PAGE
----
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October 21, 2013
Bailey, Australia's T20 captain, stepped in as the ODI leader for the tour of India after Clarke was ruled out due to a chronic back problem. The selectors had wanted Clarke to recover in time for the upcoming Ashes. Bailey had captained Australia in the bilateral ODI series against Sri Lanka earlier this year and the recent Champions Trophy.
"George has obviously been an excellent captain for Tasmania back home and he's done very well," Maxwell said. "He's won tournaments for them and he's brought that straight into Australia. He's a very confident captain. He's always very upbeat out in the field. He's good to talk to with the bowlers. He's very calm. And especially when he's making runs, he's been such a consistent performer over the last 18 months.
"It's great to have him doing well at the top and being one of our best performers, not just our skipper. He's been brilliant for the group and has really settled into Pup's [Clarke] shoes quickly. As much as we're going to welcome Pup back, it's been great to have Bails as skipper for this series."
In the series against India, Bailey has emerged as the highest run-scorer for Australia after three matches, scoring 220 runs at an average of 110. His unbeaten 92 in the second ODI in Jaipur helped Australia amass 359 for 5, although they were beaten by India in that game.
Australia's innings in the second ODI was also the first instance of the top five batsmen in a side scoring half-centuries. Australia have put up 300+ scores in all three ODIs so far, but none of their batsmen have managed a century, compared to the three scored by Indian batsmen. Maxwell did not express concern over the statistic and stressed that it was an example of how well the team was playing as a unit.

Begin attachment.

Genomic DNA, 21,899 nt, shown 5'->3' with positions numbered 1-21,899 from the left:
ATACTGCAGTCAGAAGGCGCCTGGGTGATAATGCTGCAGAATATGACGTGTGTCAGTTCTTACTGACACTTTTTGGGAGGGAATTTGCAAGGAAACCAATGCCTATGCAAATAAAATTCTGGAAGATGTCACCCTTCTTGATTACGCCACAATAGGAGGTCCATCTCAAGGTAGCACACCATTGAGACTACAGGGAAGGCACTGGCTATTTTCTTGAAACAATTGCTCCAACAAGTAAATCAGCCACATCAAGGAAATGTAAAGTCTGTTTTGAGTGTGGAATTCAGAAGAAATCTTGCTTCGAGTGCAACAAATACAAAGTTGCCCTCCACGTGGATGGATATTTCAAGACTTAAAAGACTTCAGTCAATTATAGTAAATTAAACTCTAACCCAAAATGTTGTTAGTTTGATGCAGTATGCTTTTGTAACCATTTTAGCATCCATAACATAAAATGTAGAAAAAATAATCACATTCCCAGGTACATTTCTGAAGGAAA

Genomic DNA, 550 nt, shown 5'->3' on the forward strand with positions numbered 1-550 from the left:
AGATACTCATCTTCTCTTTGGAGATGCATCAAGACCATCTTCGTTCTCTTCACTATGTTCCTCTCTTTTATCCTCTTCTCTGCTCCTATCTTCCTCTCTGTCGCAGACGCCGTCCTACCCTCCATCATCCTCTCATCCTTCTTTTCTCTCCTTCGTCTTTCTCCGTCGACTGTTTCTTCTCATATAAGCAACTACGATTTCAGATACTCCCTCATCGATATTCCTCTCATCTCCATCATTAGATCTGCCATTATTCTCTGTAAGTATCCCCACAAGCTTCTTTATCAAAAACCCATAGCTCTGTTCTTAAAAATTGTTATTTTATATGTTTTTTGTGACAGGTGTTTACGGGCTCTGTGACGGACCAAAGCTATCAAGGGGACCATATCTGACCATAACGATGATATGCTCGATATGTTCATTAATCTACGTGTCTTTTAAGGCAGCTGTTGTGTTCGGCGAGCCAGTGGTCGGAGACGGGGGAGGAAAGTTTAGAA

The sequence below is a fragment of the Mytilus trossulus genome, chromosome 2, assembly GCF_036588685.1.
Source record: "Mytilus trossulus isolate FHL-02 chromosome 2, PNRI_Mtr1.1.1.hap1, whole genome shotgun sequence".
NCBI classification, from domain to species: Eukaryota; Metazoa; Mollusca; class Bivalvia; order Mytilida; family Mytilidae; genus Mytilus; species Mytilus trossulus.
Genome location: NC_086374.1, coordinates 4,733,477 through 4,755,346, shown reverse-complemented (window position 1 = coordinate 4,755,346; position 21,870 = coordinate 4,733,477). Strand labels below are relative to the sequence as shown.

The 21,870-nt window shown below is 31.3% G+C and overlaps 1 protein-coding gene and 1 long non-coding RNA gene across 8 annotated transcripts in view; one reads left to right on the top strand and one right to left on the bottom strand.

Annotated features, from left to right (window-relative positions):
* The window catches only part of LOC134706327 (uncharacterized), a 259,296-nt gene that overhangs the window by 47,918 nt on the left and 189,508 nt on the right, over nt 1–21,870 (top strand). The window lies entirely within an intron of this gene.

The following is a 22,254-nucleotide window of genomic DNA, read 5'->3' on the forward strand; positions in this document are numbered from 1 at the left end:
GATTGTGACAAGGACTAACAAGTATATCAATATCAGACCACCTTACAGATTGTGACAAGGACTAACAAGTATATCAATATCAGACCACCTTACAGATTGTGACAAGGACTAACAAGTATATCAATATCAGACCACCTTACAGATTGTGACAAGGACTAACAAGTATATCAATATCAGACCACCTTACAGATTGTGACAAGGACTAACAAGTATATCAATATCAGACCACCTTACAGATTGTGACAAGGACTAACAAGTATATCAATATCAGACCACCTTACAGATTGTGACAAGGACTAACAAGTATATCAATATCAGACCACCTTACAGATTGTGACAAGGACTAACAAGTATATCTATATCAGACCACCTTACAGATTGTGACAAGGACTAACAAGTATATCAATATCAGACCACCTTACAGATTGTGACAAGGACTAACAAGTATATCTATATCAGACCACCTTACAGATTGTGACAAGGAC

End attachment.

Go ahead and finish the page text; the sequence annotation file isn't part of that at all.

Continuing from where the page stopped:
"Even though no one has got a hundred yet, everyone has played pretty well," he said. "All the batters are in good form and have scored runs through the series. It's not a big concern. The guys obviously want to post three figures but even if they're not, and we're getting the job done, I think we're very happy with the way we're going. The game when we had 360 chased down, no one made 100. Our top five made fifties and that's the first time in cricket history that's happened. I don't think we're too worried about the triple-figure scores, as long as we keep getting over that 300 barrier and keep posting big totals."
Maxwell has had a quiet series so far, scoring 87 runs in three matches at an average of 29, but said he had improved as a batsman following a successful tour of South Africa as part of the A team in July this year. In two unofficial Tests, Maxwell scored 172 runs at an average of 57.33, finishing as the third-highest run-scorer for Australia behind David Warner and Nic Maddinson. In the List A tri-series against India A and South Africa A, Maxwell scored 256 runs in five matches at an average of 64, finishing third among the run-scorers. The tour, he said, had given him a chance to work on his batting for an extended period.
"I think playing in South Africa for the A series over there helped my game a lot," Maxwell said. "We started off with a couple of four-dayers and I really worked hard on my game. The wickets were pretty favourable for batting, so it was good to spend a bit of time in the middle. Over the last couple of years, I haven't really spent a whole lot of time in the middle. I've gone in when we've needed to tee off at the end and play different roles. It was nice to work on my batting over there for an extended period of time."
© ESPN Sports Media Ltd.
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